Little LED flat panel TV.
No need for the desktop,I have an Ipad and also this ATT plan...

The RESIDENTIAL GATEWAY (RG) is located inside your house and uses electrical power to deliver all your U-verse services. The battery backup for the RG must be installed inside your house near the RG, and be easily accessible. The RG battery backup supplies power for your AT&T U-verse Voice service; it does not supply power for cordless phones (and it does not supply power for your network interface device or ONT, typically located on the outside of your home, which may also require battery backup power for your AT&T U-verse Voice service to function). If you have AT&T U-verse services (voice, high-speed Internet, and/or TV), you must also have battery backup power for the Residential Gateway for your AT&T U-verse services to function during a power outage. AT&T will not provide support for, or be responsible for, ongoing maintenance or management of equipment, including the initial RG battery backup unit or the initial ONT backup battery provided to AT&T U-verse Voice customers. If you have Internet Service, you must provide battery backup power for your computer, if you would like to have access to the Internet during a power outage. For example, your computer could be plugged into an Uninterruptible Power Source (UPS), available at certain home and electronics stores.

www.att.com...

Plus the iphone,that is if any of it works.

Just the basics.

So,my battery got down to 12.3 volts,thats why the alarm was going off occasionally.
It's had a full days charge today,because I didn't get it all setup the day before.If I had,I would have had two days worth.

Today,it was at about 12.7 volts.



posted on Nov, 15 2012 @ 09:16 PM
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Soon,I will have pictures of this low cost little solar power backup system,if you want to call it that.

But,thats after I get it all organized .

Right now,I have the solar panel sitting in my back driveway,facing south with at least a good 6 to 8 hours sunlight.
The battery and controller are on my back porch,away from any rain and weather.
But,it has been getting colder ,in the mid thirties,and I need to make a safe warm place for my 1 battery.
Going to by a plastic tub for it.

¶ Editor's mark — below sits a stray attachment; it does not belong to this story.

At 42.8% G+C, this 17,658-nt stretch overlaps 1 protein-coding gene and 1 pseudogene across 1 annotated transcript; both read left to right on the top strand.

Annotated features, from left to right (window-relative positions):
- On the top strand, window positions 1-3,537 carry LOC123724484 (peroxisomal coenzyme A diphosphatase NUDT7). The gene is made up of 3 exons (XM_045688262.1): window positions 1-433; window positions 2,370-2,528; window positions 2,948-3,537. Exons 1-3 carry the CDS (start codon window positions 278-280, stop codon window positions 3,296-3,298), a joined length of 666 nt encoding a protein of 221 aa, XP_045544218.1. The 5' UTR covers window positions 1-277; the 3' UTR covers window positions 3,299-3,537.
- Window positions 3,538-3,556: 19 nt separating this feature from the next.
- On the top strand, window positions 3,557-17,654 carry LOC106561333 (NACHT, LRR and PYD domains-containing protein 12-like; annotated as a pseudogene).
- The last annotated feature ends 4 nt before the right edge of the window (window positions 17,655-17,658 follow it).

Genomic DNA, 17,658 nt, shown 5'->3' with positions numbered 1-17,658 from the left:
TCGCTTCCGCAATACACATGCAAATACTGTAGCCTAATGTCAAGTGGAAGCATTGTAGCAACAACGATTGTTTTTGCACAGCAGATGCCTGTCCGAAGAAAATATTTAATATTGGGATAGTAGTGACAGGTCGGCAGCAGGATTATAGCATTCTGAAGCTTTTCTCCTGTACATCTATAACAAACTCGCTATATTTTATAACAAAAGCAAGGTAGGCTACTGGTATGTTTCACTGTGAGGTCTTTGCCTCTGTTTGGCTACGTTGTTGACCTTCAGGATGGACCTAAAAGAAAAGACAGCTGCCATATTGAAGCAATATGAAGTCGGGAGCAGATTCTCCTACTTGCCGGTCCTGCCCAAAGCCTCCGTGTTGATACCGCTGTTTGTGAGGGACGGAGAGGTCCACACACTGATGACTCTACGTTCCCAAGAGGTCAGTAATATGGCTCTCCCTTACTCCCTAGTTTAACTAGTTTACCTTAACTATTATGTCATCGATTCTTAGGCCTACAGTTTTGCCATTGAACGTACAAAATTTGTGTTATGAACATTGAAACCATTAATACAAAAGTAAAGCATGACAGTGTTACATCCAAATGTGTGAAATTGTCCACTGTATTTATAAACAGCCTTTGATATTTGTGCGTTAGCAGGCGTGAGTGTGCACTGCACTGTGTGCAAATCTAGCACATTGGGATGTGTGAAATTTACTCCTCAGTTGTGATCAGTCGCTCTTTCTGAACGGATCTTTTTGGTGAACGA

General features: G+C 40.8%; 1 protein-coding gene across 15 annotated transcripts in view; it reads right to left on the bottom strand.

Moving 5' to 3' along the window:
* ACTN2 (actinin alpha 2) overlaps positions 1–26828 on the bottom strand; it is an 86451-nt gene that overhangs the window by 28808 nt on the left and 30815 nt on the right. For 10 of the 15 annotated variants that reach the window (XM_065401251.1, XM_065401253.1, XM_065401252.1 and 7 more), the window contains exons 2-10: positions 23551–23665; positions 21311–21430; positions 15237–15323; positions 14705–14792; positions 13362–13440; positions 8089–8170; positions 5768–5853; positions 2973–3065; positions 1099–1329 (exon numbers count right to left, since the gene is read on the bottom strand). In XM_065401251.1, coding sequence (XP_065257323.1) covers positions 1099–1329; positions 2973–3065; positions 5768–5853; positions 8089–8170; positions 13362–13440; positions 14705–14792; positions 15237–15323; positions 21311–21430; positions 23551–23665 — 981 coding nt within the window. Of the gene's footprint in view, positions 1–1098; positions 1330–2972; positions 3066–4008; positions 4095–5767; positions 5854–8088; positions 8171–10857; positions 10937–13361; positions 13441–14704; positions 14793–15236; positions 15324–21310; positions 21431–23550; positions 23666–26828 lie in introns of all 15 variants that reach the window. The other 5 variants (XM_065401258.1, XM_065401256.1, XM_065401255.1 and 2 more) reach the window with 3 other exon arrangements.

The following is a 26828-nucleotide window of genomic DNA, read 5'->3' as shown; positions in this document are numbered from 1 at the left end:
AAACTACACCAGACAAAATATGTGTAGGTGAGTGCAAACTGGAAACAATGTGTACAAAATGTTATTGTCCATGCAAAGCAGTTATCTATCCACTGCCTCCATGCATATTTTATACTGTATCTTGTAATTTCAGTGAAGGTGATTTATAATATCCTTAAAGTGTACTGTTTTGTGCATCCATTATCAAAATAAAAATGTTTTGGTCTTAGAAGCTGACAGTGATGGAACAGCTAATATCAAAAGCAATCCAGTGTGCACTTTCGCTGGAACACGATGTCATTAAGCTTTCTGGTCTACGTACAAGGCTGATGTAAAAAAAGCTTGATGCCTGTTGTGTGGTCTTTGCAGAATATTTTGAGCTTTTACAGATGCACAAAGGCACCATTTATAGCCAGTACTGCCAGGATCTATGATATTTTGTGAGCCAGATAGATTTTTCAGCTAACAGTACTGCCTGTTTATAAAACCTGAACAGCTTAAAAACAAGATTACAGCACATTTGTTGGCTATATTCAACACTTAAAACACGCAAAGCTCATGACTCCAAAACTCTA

posted on Nov, 15 2012 @ 10:12 PM
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reply to post by ErtaiNaGia
 



Was watching the vid on the stirling heat engine and was thinking,why is this not widely used and commercialized yet?

www.solarheatengines.com...
edit on 15-11-2012 by kdog1982 because: (no reason given)



posted on Nov, 15 2012 @ 10:20 PM
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Originally posted by kdog1982
reply to post by ErtaiNaGia
 



Was watching the vid on the stirling heat engine and was thinking,why is this not widely used and commercialized yet?

www.solarheatengines.com...
edit on 15-11-2012 by kdog1982 because: (no reason given)


And while scrolling through that link I provided,does it have enough torque and speed to drive an alternator from a car to charge a battery?



posted on Nov, 16 2012 @ 03:48 AM
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Originally posted by kdog1982

Going to by a plastic tub for it.


depending on the type of battery you have it
will be important to consider venting the box.
a lead/acid battery will require two small
holes on opposite sides for dispersion of any
gasses so they do not accumulate in the box.
a weep hole in the bottom may be required
just in case any fluids wish to build up in
the bottom. fibreglass or solid polyurethane
insulation slabs to line the box work a treat.
lining the bottom also diminishes cold-bridging.

you will notice over time that cold batteries become less efficient
and hold less charge but as soon as they are in a warmer environment
they recover quite quickly.
best wishes fakedirt



posted on Nov, 16 2012 @ 06:39 PM
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I have been eyeing this portable unit.





1200 Watts of Power to Start Practically any Vehicle
12-Volt DC Power Outlet for DC Accessories and Appliances
100 Watt AC Output for Operating Household Appliances
5V USB Port Charge Cellphones, PDAs or Power Up Consumer Electronic Devices
260 PSI Air Compressor Inflates Low Tires, Sports Equipment & More Heavy-Duty Cables